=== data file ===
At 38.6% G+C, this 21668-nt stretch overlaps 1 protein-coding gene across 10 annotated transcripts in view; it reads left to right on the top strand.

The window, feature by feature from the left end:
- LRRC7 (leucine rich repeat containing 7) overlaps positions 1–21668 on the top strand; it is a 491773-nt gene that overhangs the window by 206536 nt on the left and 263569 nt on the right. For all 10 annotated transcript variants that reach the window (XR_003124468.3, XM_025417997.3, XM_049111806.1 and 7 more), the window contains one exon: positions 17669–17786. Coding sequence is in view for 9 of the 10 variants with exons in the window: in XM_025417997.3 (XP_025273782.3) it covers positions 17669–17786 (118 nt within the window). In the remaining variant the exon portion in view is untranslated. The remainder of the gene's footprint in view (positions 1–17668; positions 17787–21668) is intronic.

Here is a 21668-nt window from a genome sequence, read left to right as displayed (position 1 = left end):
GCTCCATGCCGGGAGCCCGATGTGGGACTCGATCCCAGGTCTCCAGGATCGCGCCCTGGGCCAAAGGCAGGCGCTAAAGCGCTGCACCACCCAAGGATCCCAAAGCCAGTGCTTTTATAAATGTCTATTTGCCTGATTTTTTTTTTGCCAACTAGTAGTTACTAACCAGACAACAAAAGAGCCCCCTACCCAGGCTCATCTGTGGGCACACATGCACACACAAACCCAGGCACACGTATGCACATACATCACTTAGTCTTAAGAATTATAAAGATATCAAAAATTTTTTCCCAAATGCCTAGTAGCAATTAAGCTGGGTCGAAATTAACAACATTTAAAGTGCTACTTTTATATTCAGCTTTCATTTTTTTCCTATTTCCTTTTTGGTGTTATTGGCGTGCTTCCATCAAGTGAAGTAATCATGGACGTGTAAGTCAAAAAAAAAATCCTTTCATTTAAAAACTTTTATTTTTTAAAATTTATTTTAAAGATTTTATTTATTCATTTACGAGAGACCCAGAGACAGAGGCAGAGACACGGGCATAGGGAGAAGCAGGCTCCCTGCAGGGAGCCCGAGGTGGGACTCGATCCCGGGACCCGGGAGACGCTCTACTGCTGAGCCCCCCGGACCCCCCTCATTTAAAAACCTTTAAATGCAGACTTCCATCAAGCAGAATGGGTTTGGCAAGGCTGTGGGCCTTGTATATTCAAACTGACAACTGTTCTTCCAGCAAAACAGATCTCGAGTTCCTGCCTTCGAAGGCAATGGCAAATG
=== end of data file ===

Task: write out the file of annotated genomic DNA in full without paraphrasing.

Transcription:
At 38.6% G+C, this 21668-nt stretch overlaps 1 protein-coding gene across 10 annotated transcripts in view; it reads left to right on the top strand.

The window, feature by feature from the left end:
- LRRC7 (leucine rich repeat containing 7) overlaps positions 1–21668 on the top strand; it is a 491773-nt gene that overhangs the window by 206536 nt on the left and 263569 nt on the right. For all 10 annotated transcript variants that reach the window (XR_003124468.3, XM_025417997.3, XM_049111806.1 and 7 more), the window contains one exon: positions 17669–17786. Coding sequence is in view for 9 of the 10 variants with exons in the window: in XM_025417997.3 (XP_025273782.3) it covers positions 17669–17786 (118 nt within the window). In the remaining variant the exon portion in view is untranslated. The remainder of the gene's footprint in view (positions 1–17668; positions 17787–21668) is intronic.

Here is a 21668-nt window from a genome sequence, read left to right as displayed (position 1 = left end):
GCTCCATGCCGGGAGCCCGATGTGGGACTCGATCCCAGGTCTCCAGGATCGCGCCCTGGGCCAAAGGCAGGCGCTAAAGCGCTGCACCACCCAAGGATCCCAAAGCCAGTGCTTTTATAAATGTCTATTTGCCTGATTTTTTTTTTGCCAACTAGTAGTTACTAACCAGACAACAAAAGAGCCCCCTACCCAGGCTCATCTGTGGGCACACATGCACACACAAACCCAGGCACACGTATGCACATACATCACTTAGTCTTAAGAATTATAAAGATATCAAAAATTTTTTCCCAAATGCCTAGTAGCAATTAAGCTGGGTCGAAATTAACAACATTTAAAGTGCTACTTTTATATTCAGCTTTCATTTTTTTCCTATTTCCTTTTTGGTGTTATTGGCGTGCTTCCATCAAGTGAAGTAATCATGGACGTGTAAGTCAAAAAAAAAATCCTTTCATTTAAAAACTTTTATTTTTTAAAATTTATTTTAAAGATTTTATTTATTCATTTACGAGAGACCCAGAGACAGAGGCAGAGACACGGGCATAGGGAGAAGCAGGCTCCCTGCAGGGAGCCCGAGGTGGGACTCGATCCCGGGACCCGGGAGACGCTCTACTGCTGAGCCCCCCGGACCCCCCTCATTTAAAAACCTTTAAATGCAGACTTCCATCAAGCAGAATGGGTTTGGCAAGGCTGTGGGCCTTGTATATTCAAACTGACAACTGTTCTTCCAGCAAAACAGATCTCGAGTTCCTGCCTTCGAAGGCAATGGCAAATG